Campus Life

University of Lethbridge officially opens Iikaisskini Gathering Centre

One of the most important areas on the University of Lethbridge campus opened today and fittingly, it is named after one of ULethbridge’s most iconic figures, Dr. Leroy Little Bear (BASc (BA) ’72, DASc ’04). ULethbridge officially opened the Iikaisskini (Low Horn) Gathering Centre as an integral space for Indigenous students and the campus community to come together in ceremony, celebration and learning.

Education is the new buffalo.

“When I came to university, there was no such thing as a gathering centre. Had there been a centre, I would have really enjoyed the place and I'd probably be running from one computer to another,” says Little Bear. “A centre like the Iikaisskini Gathering Centre starts to bring about an atmosphere of inclusion, and notions of diversity and equity all start to come into the picture. The Iikaisskini Gathering Centre serves that purpose.”

The gathering centre is an integral and unique feature of ULethbridge. It is designed as a welcoming home away from home, a space appropriate for ceremony, smudging and celebration, where students and other members of the University community can gather and collaboratively support one another in their educational aspirations.

“Creating opportunity and an inclusive campus environment for all students is integral to our university and the experience of our students,” says Dr. Mike Mahon, president and vice-chancellor. “This is a welcoming space in the heart of campus, and one which
I invite everyone to visit to engage with one another and to learn from each other.”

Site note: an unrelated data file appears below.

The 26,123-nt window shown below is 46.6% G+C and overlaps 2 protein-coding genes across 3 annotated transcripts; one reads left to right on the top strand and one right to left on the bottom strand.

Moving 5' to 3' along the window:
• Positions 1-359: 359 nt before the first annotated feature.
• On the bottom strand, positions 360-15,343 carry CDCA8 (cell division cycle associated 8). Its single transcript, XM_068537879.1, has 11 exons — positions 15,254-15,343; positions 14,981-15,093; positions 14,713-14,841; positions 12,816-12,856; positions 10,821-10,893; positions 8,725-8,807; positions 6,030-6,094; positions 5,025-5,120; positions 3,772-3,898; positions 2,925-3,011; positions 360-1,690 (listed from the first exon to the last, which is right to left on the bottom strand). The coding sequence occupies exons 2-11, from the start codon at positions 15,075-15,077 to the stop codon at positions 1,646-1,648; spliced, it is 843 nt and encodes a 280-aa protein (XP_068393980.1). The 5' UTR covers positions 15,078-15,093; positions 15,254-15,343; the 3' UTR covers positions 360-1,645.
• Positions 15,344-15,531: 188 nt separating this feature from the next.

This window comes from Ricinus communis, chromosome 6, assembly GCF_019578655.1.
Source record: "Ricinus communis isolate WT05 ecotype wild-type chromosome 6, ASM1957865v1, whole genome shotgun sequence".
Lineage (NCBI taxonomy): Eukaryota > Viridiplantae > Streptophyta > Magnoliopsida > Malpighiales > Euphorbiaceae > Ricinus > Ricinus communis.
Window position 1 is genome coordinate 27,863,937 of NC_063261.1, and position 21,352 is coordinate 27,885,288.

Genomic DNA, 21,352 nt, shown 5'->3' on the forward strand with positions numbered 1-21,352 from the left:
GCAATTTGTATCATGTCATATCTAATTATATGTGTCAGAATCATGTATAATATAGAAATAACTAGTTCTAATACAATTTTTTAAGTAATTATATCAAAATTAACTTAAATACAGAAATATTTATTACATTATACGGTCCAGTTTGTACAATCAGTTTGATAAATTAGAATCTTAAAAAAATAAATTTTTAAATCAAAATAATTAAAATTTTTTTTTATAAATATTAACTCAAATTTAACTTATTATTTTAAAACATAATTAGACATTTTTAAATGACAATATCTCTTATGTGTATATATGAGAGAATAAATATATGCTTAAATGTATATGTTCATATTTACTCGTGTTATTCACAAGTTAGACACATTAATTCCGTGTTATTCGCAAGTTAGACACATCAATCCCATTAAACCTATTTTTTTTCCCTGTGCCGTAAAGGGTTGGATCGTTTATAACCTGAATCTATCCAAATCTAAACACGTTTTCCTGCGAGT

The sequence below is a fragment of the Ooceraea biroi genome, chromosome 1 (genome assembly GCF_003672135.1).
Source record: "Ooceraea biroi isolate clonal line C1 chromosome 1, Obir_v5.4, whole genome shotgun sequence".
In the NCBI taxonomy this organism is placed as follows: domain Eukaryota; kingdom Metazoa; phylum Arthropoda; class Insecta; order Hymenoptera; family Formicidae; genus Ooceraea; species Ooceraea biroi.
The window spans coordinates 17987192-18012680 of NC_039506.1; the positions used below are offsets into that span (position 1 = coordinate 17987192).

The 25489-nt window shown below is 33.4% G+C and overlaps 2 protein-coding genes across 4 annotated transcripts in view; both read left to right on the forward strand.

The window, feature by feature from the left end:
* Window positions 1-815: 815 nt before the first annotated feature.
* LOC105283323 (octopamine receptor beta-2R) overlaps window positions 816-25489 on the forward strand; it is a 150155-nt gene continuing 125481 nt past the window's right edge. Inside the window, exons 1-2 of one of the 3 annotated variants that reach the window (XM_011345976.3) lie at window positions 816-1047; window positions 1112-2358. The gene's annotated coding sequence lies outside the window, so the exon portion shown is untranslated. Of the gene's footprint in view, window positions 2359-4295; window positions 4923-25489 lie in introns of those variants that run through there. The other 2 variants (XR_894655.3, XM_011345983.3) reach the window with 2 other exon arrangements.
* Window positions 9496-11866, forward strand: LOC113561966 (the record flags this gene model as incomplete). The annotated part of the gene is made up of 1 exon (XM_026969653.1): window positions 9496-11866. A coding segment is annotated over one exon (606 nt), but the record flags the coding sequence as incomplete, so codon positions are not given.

The centre provides students a place to meet with Elders and share stories, teaching and wisdom. It is representative of a vibrant and powerful cultural community where Blackfoot and other Indigenous languages are spoken, and where students can explore new knowledge together.

It was named Iikaisskini in honour of Little Bear and his Blackfoot name to recognize his many contributions and services to ULethbridge and to Indigenous Peoples around the world. Iikaisskini Indigenous Services, the department that oversees operation of the gathering centre, is also named after Little Bear, who is an adjunct professor with the Dhillon School of Business, special advisor to the president and a distinguished Niitsitapi scholar.

Little Bear champions Indigenous ways of knowing and being and continues to advance and advocate for Indigenous knowledge in higher education. His work around Indigenous rights, treaties, traditional knowledge and culture has influenced students and communities around the world.

Directly translated, Iikaisskini [ee-GUS-ganee] means low horn.

“The real meaning of it and where the notion of low horn comes from, is if you can picture a buffalo with its head down in attack mode, that's what the low horn really refers to,” says Little Bear, who has been appointed to the Order of Canada and the Alberta Order of Excellence.

The buffalo holds great significance in Blackfoot culture as a keystone species.

“The buffalo was a very important animal in our culture. Wherever the buffalo roams, it brings about ecological balance. They're so important, that we refer to them as eco-engineers,” says Little Bear.

Its importance today comes in the notion that education is the new buffalo.

“Some of our Elders talk about the buffalo as our education portal. They start to speak about education, especially university education, as the new buffalo,” says Little Bear. “In my own life I've always pushed for education. To have my name associated with an institution like ULethbridge is a great honour, but more importantly, is that the legacy of the buffalo is being incorporated into the overall University culture.”

The Iikaisskini (Low Horn) Gathering Centre is now open for students, staff and faculty to study, relax, visit with friends, family and colleagues or engage in prayer or ceremony to set their paths forward in a good way. The Centre is located in the Centre for the Arts Atrium in room W650.

The Iikaisskini (Low Horn) Gathering Centre is supported by generous donations from the Government of Alberta, the Government of Canada’s Investing in Canada Infrastructure Program (ICIP) and an investment from TD Bank Financial Group.